Reporting versus Business Intelligence (BI)

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Let’s say you implemented your Microsoft Dynamics ERP system in 2005.  Before it went live, you sketched out 25 reports–every report you would ever need–and gave them to the IT department.  A reporting expert went through them and redesigned them and gave you everything you asked for in 12 slick and efficient reports.  And that’s all you needed…for the next two years.

But since then, you’ve thought of more reports that are essential.  You want reports with different roll-ups and different comparisons.  You want to see some new trend reports and how about some new exception or “outlier” reports.   And you want reports that compare data from Dynamics with the new proprietary operations database that was added last year.  You’ve given 20 new report requests to the IT department.  They’ve created four of them:  the other 16 are on the enhancement list.

In the meantime, the company has re-thought the organization and decided to market by “vertical” instead of by “solution” as it had in the past.  So IT is swamped designing and programming new reports.  But you need the data now, so temporarily, well, temporarily for the last 14 months, you’ve been manually inputting all of the numbers from your current reports into Excel and running your own reports.  But when you take them to the big meeting, no one can figure out why the numbers you have don’t match theirs, so they disregard your numbers completely.  STOP!  Get off this merry-go-round.

A good business intelligence (BI) system will give you the information you need, in the format you want, when you want to see it.  BI’s underlying database architecture is optimized to support rapid data analysis, from the aggregation of large volumes of data to “slicing and dicing” data for trending, comparisons, correlations, and exception identification.  Data from multiple sources can be combined to provide insights not available from any one system.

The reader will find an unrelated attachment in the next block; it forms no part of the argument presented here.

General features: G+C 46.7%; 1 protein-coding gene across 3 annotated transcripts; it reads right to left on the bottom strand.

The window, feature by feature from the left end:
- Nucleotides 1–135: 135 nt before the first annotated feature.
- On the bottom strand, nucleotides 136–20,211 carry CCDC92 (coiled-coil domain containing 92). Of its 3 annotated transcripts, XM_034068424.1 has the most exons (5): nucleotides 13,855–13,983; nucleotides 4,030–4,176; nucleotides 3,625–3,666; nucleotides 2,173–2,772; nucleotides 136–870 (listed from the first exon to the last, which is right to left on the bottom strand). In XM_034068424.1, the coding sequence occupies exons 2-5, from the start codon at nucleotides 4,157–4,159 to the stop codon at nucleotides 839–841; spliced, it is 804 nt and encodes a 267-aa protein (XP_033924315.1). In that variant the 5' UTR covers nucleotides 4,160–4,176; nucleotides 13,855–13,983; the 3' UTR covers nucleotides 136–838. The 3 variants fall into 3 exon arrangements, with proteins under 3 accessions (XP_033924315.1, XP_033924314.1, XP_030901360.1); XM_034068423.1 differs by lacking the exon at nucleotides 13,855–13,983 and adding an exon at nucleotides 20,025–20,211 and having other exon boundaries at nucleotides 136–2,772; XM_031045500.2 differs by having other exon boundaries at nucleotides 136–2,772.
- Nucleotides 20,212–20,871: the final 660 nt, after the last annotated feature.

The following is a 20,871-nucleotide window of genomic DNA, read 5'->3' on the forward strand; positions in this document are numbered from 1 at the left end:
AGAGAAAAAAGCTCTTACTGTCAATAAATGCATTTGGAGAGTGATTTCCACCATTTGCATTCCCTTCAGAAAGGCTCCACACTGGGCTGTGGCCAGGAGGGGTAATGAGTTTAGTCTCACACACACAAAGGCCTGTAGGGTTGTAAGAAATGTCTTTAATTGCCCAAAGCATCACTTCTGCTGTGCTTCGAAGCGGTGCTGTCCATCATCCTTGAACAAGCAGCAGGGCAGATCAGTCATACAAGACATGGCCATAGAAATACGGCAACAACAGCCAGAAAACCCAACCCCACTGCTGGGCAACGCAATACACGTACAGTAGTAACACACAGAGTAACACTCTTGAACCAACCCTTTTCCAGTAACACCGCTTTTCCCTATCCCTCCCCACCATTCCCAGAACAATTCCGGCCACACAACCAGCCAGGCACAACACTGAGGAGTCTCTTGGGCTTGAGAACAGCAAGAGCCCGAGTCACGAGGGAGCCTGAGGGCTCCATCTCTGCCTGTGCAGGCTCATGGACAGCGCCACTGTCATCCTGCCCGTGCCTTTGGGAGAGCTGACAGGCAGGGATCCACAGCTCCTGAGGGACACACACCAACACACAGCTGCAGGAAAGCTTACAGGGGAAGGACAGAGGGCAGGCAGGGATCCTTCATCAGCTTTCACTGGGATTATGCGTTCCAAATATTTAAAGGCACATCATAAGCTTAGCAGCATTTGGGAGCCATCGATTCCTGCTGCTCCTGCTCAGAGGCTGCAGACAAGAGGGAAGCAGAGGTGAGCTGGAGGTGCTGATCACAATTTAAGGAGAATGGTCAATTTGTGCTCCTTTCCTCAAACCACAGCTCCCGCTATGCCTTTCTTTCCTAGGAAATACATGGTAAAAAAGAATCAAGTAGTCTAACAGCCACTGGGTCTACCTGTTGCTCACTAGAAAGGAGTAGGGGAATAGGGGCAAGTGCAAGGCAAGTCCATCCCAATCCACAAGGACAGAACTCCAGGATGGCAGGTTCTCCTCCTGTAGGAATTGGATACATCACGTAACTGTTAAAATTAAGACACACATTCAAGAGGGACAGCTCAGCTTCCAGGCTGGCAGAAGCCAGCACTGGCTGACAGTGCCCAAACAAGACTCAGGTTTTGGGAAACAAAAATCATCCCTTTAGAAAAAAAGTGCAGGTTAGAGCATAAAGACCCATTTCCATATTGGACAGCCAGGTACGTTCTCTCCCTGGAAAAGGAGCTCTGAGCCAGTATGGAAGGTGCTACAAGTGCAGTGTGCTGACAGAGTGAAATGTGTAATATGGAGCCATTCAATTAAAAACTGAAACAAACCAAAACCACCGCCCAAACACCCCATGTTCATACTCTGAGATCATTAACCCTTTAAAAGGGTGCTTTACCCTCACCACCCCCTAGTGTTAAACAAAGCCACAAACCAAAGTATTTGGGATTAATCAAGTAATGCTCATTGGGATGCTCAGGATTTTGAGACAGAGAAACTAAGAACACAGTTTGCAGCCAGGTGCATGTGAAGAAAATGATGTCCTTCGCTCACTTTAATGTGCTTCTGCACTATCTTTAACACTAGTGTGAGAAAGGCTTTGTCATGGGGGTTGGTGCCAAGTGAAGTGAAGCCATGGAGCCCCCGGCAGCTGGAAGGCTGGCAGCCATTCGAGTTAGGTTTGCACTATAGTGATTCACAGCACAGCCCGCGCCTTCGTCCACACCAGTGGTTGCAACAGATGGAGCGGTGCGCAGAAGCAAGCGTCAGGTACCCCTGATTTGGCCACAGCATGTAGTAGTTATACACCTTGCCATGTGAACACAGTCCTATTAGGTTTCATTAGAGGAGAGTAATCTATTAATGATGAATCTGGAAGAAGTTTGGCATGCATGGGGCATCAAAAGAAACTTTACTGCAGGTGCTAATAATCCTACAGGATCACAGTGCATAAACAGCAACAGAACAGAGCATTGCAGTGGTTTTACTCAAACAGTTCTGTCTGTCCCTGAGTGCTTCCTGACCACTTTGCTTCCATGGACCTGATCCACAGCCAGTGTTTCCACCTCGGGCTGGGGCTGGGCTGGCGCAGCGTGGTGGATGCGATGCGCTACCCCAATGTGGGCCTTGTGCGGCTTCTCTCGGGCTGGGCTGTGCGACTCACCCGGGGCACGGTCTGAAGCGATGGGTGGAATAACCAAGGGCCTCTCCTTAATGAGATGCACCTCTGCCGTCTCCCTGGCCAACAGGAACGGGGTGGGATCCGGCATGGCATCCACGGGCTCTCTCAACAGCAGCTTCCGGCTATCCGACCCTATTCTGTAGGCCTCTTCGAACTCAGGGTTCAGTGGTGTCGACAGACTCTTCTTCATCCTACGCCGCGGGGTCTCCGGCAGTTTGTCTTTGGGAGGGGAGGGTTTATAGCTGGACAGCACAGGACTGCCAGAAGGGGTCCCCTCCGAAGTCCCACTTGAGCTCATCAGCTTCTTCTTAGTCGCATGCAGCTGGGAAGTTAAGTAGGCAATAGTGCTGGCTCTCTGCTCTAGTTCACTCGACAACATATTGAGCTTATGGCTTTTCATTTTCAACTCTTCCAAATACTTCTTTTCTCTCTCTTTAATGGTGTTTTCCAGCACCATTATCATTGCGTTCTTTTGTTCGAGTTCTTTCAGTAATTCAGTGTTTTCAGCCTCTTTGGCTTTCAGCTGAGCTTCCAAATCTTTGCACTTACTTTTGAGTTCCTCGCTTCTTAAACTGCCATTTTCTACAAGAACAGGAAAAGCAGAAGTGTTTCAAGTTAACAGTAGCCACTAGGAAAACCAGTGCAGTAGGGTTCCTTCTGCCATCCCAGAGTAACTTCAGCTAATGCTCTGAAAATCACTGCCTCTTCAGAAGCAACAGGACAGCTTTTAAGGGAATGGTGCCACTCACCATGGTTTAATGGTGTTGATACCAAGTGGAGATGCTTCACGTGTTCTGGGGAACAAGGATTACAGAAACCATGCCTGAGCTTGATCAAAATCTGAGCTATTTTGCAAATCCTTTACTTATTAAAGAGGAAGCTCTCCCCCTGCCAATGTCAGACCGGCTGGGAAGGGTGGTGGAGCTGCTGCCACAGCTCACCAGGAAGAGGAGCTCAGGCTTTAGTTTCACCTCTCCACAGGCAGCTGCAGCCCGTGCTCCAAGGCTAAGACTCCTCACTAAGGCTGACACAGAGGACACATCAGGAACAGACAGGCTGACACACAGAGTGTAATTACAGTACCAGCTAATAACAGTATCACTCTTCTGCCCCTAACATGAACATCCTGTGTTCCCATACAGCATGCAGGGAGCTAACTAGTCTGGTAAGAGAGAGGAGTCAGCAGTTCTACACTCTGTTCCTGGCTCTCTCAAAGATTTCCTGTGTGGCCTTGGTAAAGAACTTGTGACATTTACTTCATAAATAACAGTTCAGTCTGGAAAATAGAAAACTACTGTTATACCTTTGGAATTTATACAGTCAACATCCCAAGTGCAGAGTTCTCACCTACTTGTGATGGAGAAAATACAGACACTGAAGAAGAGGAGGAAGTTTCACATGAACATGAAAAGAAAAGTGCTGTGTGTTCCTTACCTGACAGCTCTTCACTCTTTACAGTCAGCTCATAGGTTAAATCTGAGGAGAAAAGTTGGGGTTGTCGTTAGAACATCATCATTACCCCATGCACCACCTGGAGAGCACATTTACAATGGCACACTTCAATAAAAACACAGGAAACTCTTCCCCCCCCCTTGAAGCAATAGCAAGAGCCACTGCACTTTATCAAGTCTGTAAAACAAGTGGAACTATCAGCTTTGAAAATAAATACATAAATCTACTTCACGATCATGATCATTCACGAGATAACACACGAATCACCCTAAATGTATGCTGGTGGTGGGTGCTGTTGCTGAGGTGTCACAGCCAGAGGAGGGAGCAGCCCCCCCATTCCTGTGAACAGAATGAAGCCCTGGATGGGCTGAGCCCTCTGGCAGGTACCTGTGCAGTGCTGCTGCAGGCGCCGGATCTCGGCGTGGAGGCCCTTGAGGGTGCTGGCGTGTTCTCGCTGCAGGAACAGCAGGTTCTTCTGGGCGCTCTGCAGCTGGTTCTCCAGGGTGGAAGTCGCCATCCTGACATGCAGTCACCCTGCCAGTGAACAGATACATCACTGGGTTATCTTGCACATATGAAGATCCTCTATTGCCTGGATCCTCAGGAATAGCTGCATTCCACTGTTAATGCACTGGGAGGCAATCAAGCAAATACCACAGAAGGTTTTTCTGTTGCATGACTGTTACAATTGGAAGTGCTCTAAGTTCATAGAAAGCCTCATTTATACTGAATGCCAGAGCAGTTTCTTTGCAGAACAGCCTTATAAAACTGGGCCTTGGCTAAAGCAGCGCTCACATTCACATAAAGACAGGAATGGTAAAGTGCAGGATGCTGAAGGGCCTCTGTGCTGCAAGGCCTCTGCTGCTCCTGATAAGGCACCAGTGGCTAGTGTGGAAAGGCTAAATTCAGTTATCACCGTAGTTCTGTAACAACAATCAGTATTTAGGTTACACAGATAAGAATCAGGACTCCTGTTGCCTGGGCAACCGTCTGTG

With a BI application, dashboards and reports can be pre-configured for quick access to current data in views that are referred to frequently.  But the real power of business intelligence is in the users’ ability to quickly modify what’s on the screen using drag-and-drop technology, calculators with pre-programmed functions, on-screen filtering, and sophisticated graphical capabilities, all with just a few clicks.  Business intelligence provides timely ad hoc reporting and analysis for even the most non-technical user.

BIO business intelligence uses near real-time data from existing systems like Microsoft Dynamics, so everyone is using the same data.  Users can track KPIs and financial and operational status through dashboards and scorecards and can set alerts so they can see at a glance when data exceeds acceptable limits.  Secure, role-based access allows for interactive, self-service reporting and analysis without increasing the IT bottleneck.  And the results can be shared via email, web parts, SharePoint, PowerPoint, or just about any method that works with a web page.

View a short video below for an overview of business intelligence and feel free to email me with your business intelligence questions, even if they are not about BIO specifically.  Business intelligence is an indispensible tool for reporting and analysis.  The more you know about it, the more you will wonder how you’ve done without it all this time.

By Sandi Richards Forman of BIO Analytics Corp., a Business Intelligence (BI) Microsoft Dynamics ISV

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